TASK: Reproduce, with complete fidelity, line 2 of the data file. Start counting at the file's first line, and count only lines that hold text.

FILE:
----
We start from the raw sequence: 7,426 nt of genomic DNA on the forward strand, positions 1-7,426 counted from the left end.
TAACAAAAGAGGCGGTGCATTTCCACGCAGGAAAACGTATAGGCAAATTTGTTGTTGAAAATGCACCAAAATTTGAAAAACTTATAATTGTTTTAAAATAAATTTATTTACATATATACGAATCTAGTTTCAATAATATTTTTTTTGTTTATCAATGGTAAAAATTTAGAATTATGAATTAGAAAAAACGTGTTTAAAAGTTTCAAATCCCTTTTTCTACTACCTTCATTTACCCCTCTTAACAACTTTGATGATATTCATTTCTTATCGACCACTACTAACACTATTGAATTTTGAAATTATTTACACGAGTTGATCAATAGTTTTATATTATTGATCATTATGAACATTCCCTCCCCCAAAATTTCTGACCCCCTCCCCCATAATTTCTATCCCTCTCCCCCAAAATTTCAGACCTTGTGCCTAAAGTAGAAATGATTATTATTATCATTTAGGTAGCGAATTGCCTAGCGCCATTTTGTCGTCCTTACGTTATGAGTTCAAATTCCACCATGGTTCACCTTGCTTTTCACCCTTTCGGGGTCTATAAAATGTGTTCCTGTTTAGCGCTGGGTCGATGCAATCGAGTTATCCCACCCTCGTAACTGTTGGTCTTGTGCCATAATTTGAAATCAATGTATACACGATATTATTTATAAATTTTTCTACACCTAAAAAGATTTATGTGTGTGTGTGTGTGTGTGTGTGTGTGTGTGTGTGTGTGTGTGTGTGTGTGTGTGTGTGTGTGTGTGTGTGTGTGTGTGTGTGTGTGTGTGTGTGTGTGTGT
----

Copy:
TAACAAAAGAGGCGGTGCATTTCCACGCAGGAAAACGTATAGGCAAATTTGTTGTTGAAAATGCACCAAAATTTGAAAAACTTATAATTGTTTTAAAATAAATTTATTTACATATATACGAATCTAGTTTCAATAATATTTTTTTTGTTTATCAATGGTAAAAATTTAGAATTATGAATTAGAAAAAACGTGTTTAAAAGTTTCAAATCCCTTTTTCTACTACCTTCATTTACCCCTCTTAACAACTTTGATGATATTCATTTCTTATCGACCACTACTAACACTATTGAATTTTGAAATTATTTACACGAGTTGATCAATAGTTTTATATTATTGATCATTATGAACATTCCCTCCCCCAAAATTTCTGACCCCCTCCCCCATAATTTCTATCCCTCTCCCCCAAAATTTCAGACCTTGTGCCTAAAGTAGAAATGATTATTATTATCATTTAGGTAGCGAATTGCCTAGCGCCATTTTGTCGTCCTTACGTTATGAGTTCAAATTCCACCATGGTTCACCTTGCTTTTCACCCTTTCGGGGTCTATAAAATGTGTTCCTGTTTAGCGCTGGGTCGATGCAATCGAGTTATCCCACCCTCGTAACTGTTGGTCTTGTGCCATAATTTGAAATCAATGTATACACGATATTATTTATAAATTTTTCTACACCTAAAAAGATTTATGTGTGTGTGTGTGTGTGTGTGTGTGTGTGTGTGTGTGTGTGTGTGTGTGTGTGTGTGTGTGTGTGTGTGTGTGTGTGTGTGTGTGTGTGTGTGTGTGTGTGT